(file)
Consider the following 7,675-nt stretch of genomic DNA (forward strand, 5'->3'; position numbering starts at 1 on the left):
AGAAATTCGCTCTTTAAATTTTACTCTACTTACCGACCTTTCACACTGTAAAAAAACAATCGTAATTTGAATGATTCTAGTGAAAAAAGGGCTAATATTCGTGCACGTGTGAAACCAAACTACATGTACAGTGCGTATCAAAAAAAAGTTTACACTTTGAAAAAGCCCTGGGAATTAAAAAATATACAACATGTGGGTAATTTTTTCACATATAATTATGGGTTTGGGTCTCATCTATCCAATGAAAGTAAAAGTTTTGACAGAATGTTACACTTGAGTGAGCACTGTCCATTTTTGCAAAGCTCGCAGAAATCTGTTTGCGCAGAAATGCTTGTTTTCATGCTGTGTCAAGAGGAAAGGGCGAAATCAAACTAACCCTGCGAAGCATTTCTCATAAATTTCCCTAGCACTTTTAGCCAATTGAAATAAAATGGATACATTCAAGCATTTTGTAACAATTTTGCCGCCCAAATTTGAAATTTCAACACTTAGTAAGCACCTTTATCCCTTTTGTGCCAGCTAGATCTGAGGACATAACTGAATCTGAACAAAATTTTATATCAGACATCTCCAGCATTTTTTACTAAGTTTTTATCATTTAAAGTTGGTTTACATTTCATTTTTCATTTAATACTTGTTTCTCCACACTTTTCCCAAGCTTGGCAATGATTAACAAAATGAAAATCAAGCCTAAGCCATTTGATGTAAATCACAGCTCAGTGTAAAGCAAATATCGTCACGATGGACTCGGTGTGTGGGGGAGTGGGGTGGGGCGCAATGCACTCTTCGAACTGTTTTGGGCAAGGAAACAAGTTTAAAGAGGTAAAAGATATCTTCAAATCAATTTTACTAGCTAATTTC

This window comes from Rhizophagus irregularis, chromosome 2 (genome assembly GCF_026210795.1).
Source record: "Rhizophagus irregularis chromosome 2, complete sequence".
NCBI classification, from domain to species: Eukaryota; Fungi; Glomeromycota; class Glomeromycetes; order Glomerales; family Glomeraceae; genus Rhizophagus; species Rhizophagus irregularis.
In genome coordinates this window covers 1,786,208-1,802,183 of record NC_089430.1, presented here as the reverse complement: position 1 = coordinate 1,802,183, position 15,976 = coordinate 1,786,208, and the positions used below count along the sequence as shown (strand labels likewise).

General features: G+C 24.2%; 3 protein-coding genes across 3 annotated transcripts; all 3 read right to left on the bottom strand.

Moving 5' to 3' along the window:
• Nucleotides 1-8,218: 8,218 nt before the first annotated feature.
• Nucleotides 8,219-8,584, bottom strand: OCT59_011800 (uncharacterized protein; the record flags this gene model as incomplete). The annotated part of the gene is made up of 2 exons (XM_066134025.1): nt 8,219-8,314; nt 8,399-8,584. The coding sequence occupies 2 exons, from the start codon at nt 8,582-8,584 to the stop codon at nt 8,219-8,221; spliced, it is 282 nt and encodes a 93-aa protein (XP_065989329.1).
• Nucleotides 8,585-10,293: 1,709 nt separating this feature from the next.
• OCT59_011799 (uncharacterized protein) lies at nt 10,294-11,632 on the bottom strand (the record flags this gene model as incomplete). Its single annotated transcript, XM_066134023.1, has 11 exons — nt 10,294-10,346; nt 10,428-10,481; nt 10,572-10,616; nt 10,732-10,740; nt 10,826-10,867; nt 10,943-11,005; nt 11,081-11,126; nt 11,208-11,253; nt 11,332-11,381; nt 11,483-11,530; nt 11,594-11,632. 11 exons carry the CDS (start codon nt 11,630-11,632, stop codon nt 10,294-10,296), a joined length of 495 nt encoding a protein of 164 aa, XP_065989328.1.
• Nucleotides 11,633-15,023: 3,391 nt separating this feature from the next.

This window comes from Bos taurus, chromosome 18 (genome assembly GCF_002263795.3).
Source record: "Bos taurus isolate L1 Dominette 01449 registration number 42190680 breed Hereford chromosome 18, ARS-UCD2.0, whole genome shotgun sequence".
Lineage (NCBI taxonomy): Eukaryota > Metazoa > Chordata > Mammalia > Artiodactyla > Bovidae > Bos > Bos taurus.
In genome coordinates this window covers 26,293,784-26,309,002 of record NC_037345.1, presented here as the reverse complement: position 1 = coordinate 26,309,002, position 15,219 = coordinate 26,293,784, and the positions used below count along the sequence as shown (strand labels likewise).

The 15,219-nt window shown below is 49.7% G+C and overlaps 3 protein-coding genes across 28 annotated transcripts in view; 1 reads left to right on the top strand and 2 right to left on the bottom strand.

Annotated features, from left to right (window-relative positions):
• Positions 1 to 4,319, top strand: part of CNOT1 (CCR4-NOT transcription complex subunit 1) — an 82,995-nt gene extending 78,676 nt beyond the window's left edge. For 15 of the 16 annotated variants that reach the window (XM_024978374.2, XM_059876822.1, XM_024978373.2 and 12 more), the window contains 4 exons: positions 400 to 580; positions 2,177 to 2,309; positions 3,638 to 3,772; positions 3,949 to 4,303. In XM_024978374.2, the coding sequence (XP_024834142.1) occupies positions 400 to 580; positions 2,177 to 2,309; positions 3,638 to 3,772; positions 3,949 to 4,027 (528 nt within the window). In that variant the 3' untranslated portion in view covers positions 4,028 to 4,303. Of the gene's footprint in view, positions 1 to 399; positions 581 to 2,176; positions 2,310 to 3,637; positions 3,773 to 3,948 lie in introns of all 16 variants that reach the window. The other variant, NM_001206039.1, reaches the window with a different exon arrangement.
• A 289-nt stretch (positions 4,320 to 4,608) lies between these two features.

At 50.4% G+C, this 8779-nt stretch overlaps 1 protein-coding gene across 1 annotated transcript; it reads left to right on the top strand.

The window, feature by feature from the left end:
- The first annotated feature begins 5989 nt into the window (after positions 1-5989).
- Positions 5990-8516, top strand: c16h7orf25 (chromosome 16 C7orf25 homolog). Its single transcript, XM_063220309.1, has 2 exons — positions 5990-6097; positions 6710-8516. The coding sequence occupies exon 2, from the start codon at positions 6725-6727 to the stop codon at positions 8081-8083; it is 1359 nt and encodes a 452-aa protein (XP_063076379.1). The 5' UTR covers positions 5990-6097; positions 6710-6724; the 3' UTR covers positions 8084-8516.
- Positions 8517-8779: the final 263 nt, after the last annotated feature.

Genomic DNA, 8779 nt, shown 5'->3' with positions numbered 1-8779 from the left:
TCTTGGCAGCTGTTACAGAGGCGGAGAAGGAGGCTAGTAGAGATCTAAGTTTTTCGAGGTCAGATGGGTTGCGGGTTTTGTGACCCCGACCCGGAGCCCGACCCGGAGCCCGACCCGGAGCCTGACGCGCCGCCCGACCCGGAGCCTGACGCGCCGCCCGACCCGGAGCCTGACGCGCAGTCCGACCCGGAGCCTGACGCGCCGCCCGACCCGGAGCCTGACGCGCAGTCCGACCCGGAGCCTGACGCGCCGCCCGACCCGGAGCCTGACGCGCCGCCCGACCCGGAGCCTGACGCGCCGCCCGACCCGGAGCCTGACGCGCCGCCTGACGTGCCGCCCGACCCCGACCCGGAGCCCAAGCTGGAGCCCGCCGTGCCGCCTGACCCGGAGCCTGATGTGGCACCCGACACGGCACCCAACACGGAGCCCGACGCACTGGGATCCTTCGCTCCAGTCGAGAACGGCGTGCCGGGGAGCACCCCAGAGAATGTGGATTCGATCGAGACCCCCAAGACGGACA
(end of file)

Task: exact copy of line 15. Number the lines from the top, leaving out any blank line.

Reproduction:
Source record: "Bos taurus isolate L1 Dominette 01449 registration number 42190680 breed Hereford chromosome 18, ARS-UCD2.0, whole genome shotgun sequence".